Wednesday, November 24, 2021

Save, Inherit, and Invest

I love reading the Millionaire Interviews at the Earn, Save, and Invest Blog. One of the questions they get asked is "What would you say is your greatest strength in the ESI wealth-building model (Earn, Save or Invest) and why would you say it’s tops?" Compared to many of his interviewees, our earning has not been that strong. Despite my salary putting me in the top 5% of Australian earners, it's only nominally about USD 125k per year. On the other hand, our household income including superannuation contributions and net investment income is nearer USD 250k per year. Historically, I would have said that our strength was in saving. Before we bought the house and had children, we had a very high saving rate. But, in the last few years, our investment profits have really taken off. Now the sources of our net worth are roughly 25% saving, 30% inheritance, and 45% investment returns.

I've posted earlier versions of this crazy chart before:

It separates net worth into saving and investment returns in superannuation and non-superannuation accounts, inheritance, and housing equity. Part of housing equity is saving and part gains. Maybe, in the future I will split that up in the graph. Only recently is that difference becoming significant.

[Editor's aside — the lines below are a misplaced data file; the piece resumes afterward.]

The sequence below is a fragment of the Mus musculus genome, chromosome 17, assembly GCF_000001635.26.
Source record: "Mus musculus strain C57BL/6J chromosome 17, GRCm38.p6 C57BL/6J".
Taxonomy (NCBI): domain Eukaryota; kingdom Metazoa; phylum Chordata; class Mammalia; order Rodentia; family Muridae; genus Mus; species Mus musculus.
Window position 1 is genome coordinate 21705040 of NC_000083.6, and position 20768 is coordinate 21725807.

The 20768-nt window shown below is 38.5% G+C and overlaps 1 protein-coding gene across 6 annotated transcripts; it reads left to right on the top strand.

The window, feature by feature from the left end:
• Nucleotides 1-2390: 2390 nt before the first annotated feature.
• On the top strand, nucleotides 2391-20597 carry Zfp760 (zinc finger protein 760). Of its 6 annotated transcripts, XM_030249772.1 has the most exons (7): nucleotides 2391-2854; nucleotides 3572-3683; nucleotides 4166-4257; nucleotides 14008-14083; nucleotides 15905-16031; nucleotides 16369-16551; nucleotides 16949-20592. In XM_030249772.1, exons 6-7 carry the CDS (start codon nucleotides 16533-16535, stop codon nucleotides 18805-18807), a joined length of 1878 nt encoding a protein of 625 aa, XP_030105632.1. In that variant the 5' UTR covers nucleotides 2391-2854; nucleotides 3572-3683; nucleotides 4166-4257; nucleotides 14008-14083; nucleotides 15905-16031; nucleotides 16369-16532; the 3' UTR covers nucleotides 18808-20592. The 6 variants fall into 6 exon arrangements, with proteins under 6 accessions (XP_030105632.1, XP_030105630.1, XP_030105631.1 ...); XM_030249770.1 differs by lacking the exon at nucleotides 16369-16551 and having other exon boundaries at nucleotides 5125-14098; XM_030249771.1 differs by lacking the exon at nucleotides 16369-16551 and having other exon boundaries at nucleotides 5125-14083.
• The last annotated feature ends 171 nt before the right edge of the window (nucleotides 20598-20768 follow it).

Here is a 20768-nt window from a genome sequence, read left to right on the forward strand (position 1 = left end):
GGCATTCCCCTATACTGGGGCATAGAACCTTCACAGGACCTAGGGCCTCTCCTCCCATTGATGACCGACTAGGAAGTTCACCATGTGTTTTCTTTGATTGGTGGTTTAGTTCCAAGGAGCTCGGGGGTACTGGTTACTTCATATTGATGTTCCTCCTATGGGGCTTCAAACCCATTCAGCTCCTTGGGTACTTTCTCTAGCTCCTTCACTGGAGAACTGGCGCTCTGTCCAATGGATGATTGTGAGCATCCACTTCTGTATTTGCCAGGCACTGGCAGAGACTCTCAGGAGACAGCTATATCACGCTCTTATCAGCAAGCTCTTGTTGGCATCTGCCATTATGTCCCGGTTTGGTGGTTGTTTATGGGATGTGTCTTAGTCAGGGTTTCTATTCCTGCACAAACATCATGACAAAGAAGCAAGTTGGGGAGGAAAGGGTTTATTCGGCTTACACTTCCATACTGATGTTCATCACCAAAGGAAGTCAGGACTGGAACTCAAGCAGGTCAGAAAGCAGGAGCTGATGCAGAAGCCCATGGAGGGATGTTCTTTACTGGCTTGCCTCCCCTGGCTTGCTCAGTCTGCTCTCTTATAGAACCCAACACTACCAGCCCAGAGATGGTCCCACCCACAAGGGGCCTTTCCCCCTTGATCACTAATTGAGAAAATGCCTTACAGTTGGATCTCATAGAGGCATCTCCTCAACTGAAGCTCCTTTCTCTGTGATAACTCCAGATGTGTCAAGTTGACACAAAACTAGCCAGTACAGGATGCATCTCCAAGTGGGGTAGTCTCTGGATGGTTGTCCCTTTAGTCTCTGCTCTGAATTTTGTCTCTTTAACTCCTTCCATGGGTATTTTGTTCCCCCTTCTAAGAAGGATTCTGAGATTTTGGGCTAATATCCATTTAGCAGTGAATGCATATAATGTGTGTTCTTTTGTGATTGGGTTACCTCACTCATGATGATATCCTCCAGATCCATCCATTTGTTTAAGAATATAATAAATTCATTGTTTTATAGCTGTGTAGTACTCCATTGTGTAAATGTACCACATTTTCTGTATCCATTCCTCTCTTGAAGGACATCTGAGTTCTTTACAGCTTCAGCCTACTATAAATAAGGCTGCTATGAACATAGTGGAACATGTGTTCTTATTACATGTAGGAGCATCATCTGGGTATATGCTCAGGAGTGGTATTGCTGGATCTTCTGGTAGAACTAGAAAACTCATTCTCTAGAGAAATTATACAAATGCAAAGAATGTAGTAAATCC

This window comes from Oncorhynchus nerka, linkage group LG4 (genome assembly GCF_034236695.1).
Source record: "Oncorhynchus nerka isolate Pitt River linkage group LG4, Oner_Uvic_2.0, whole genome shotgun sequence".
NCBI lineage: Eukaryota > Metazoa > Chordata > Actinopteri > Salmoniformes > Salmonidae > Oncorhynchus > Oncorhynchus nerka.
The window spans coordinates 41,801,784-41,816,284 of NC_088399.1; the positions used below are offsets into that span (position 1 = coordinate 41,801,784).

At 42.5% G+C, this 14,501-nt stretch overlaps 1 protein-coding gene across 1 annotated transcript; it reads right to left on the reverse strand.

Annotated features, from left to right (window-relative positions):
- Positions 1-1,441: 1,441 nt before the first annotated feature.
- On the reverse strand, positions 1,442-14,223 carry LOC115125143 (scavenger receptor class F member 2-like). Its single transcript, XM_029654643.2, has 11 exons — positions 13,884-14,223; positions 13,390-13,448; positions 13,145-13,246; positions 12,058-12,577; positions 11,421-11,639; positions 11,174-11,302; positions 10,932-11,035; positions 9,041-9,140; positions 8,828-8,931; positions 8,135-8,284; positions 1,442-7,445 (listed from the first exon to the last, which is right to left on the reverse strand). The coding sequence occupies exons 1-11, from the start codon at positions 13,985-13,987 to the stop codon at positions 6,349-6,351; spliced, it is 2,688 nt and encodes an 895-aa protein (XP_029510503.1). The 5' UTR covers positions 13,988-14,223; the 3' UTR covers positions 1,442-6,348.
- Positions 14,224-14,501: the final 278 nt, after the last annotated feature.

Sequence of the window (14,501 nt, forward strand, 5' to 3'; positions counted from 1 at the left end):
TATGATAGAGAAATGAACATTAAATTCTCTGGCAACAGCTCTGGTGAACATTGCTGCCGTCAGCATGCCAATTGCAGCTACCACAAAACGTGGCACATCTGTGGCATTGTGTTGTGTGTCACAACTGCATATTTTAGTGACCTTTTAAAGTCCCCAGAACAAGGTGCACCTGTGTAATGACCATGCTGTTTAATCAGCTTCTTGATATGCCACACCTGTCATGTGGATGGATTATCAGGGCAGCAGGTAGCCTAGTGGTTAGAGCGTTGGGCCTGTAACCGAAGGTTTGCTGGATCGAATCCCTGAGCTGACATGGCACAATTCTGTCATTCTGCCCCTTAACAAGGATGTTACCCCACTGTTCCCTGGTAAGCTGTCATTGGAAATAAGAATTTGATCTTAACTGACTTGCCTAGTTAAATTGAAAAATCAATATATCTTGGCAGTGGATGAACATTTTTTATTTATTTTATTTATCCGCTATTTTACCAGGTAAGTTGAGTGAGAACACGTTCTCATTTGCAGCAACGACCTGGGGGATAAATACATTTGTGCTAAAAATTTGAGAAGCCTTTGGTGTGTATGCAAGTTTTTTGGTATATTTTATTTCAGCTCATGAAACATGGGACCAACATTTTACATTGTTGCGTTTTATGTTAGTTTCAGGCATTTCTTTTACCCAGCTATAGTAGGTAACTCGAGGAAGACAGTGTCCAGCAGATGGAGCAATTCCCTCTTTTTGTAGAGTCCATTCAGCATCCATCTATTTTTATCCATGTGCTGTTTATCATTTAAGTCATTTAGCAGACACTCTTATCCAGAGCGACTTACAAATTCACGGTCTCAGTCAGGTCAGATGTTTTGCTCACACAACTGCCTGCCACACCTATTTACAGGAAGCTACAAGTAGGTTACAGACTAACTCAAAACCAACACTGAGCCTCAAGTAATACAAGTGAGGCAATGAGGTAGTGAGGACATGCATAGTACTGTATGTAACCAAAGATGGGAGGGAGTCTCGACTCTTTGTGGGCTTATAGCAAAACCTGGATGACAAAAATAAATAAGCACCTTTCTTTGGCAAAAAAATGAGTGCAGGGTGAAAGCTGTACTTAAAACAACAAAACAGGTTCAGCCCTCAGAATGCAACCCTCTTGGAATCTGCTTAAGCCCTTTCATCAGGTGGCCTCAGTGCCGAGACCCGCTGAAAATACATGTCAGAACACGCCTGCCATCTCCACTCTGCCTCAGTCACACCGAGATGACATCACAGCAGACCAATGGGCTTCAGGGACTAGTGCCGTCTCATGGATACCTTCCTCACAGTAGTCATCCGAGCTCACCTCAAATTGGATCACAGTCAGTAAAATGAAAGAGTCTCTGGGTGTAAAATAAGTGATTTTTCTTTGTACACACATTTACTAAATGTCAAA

Up till the end of 2014, we saved a lot apart from the meltdown following the crash. Since then we moved savings into housing equity and superannuation, resulting in negative current savings. More interesting is that after the first transfer to housing equity the growth rate of savings (i.e. the slope in the segments without a transfer) is much lower than before 2015. On the other hand, retirement contributions remain strong.

P.S. 25 November

So, I made a chart showing just total savings, inherited money, and investment returns:

Investment returns are the gap between net worth and the other two categories. As investment returns went negative a few times, plotting them in the same way as the other two sources would be confusing. This graph shows that savings continue to increase but at a slower pace than they did in the first part of the previous decade.

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